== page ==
Expansionary fiscal policy includes tax cuts, transfer payments, rebates and increased government spending on projects such as infrastructure improvements. For example, it can increase discretionary government spending, infusing the economy with more money through government contracts.
Expansionary fiscal policy is used to kick-start the economy during a recession. It boosts aggregate demand, which in turn increases output and employment in the economy. In pursuing expansionary policy, the government increases spending, reduces taxes, or does a combination of the two. If government spending exceeds tax revenues, expansionary policy will lead to a budget deficit.
How it can impact GDP
Expansionary fiscal policy can impact the Gross Domestic Product (GDP) through the fiscal multiplier. The fiscal multiplier (which is not to be confused with the monetary multiplier) is the ratio of a change in national income to the change in government spending that causes it. When this multiplier exceeds one, the enhanced effect on national income is called the multiplier effect.
Zimbabwe's expansionary fiscal policy
Zimbabwe had an expansionary fiscal policy for 2020 which forced monetary authorities to be accommodative to finance rising government expenditure amid indications expenditure would exceed the budgeted ZWL$64bn, a leading brokerage firm has said. “Even before the start of the fiscal year (Jan 1, 2020), the authorities had announced the re-introduction of grain subsidies, which were abolished in the November budget, as well as subsidies for seven other food items. Transport subsidies have been increased, while upward pressure on salaries remains imminent,” Invictus Securities said in a December 2019 monthly market update and economic outlook report.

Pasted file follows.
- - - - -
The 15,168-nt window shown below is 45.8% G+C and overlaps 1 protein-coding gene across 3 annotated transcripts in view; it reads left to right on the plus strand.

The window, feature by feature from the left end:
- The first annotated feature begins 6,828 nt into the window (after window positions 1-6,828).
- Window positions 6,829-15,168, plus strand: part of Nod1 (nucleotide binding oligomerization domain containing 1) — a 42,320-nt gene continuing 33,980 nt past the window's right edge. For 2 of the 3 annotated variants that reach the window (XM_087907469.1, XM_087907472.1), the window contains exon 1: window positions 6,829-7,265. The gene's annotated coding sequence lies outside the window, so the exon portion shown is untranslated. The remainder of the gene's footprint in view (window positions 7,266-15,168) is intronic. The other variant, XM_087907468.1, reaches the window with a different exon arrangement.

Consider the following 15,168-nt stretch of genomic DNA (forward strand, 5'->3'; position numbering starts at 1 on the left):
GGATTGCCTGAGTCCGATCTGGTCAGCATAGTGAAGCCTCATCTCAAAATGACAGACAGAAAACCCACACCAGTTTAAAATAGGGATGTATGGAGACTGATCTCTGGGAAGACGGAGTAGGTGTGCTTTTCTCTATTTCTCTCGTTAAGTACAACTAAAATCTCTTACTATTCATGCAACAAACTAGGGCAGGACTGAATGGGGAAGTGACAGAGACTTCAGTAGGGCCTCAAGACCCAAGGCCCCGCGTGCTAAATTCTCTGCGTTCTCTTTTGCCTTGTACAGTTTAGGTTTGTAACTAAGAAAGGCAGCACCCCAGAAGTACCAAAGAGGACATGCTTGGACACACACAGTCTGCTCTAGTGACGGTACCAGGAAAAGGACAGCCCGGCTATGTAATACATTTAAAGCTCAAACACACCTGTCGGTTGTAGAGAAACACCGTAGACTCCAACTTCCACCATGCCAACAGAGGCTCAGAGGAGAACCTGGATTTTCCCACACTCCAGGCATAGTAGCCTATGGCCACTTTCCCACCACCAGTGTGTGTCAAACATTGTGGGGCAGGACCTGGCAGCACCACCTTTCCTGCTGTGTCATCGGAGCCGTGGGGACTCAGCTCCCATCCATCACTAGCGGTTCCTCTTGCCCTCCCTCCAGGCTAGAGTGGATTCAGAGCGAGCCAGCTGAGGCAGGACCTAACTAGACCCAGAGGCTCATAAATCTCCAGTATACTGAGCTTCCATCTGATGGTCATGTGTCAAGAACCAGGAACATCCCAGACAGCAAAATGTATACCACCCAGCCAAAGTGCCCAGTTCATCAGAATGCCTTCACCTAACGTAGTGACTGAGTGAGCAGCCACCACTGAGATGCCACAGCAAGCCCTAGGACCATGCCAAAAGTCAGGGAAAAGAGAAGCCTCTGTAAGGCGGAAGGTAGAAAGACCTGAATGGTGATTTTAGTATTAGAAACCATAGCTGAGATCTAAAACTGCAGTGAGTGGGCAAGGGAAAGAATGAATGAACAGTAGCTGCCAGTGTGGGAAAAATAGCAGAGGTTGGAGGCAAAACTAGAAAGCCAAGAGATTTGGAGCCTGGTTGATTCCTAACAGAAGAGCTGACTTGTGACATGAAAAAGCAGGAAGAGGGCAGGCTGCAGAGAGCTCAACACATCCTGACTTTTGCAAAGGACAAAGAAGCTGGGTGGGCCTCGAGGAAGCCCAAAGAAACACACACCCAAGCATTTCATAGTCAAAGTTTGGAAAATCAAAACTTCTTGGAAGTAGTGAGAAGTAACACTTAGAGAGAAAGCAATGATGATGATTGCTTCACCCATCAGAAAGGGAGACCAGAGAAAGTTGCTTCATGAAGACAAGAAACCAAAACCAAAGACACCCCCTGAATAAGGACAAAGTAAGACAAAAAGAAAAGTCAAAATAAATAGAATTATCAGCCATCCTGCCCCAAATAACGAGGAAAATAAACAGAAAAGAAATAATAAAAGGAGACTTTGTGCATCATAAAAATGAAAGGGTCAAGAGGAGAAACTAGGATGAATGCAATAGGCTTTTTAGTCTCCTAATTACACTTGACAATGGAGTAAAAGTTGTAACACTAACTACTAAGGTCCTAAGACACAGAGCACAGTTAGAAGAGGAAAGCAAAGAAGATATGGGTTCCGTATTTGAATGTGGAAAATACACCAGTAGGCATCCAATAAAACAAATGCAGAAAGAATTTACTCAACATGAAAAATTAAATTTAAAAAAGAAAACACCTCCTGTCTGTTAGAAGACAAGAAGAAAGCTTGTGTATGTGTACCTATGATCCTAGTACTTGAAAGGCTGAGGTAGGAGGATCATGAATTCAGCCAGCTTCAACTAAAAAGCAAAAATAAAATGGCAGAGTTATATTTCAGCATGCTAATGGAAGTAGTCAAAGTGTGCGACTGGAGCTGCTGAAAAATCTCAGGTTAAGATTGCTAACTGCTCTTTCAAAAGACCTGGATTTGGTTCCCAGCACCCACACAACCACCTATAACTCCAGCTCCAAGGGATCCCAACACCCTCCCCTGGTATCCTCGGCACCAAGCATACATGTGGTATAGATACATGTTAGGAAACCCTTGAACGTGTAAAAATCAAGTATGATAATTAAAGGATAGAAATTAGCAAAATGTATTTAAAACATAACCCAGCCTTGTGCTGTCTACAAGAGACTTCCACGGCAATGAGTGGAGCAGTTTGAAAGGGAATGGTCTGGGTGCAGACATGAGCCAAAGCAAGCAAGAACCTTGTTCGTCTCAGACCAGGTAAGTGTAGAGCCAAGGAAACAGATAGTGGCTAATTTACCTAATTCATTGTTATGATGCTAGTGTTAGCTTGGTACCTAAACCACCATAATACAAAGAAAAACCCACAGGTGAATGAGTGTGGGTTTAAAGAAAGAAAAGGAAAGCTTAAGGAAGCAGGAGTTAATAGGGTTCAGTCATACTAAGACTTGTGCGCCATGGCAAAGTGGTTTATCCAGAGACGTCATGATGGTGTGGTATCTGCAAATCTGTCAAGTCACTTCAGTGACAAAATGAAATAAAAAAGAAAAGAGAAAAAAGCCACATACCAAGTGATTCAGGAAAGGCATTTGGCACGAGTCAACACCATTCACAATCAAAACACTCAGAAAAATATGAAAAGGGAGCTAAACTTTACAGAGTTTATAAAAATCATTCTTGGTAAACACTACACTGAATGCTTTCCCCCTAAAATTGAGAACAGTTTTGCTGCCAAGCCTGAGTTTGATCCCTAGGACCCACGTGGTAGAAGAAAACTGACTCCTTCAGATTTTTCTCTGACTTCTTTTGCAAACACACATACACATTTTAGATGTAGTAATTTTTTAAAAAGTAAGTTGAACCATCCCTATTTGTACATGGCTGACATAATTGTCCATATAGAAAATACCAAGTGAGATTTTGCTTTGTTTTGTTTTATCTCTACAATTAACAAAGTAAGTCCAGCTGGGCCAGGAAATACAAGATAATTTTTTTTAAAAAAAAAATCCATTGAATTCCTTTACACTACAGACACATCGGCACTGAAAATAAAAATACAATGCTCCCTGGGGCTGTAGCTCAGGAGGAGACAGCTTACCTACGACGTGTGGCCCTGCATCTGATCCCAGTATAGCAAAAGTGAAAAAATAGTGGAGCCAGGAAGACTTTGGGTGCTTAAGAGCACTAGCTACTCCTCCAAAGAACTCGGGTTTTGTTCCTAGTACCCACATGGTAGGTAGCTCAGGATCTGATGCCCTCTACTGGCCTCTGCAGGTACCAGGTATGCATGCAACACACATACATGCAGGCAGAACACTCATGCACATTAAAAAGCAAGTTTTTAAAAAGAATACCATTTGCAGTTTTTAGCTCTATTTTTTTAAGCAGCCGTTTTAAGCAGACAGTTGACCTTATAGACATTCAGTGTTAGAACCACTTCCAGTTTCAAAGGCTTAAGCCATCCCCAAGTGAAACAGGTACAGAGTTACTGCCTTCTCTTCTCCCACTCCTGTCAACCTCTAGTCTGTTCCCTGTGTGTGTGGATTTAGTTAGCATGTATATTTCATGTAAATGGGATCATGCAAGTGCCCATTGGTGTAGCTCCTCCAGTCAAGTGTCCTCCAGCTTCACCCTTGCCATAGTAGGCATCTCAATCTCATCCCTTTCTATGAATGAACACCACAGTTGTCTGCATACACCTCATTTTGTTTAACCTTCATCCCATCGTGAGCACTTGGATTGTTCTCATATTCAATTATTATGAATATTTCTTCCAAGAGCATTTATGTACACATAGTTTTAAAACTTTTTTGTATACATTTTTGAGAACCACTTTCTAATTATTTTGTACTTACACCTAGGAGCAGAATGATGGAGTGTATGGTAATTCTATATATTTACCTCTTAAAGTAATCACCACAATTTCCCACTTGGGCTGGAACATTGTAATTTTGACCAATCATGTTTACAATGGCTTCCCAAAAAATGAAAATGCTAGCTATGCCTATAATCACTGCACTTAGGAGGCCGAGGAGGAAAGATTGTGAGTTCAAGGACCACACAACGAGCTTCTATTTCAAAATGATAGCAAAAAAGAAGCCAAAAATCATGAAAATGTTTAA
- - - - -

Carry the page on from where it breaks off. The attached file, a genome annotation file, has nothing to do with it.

At its meeting on November 29, 2019 the Monetary Policy Committee noted that the country’s expansionary fiscal policy was expected to pile inflationary pressure on the economy. The Committee noted that the country’s 2020 National Budget had potential expansionary impact on money supply, which limits the scope for tightening of monetary policy as required under the Reserve Bank of Zimbabwe's disinflation programme.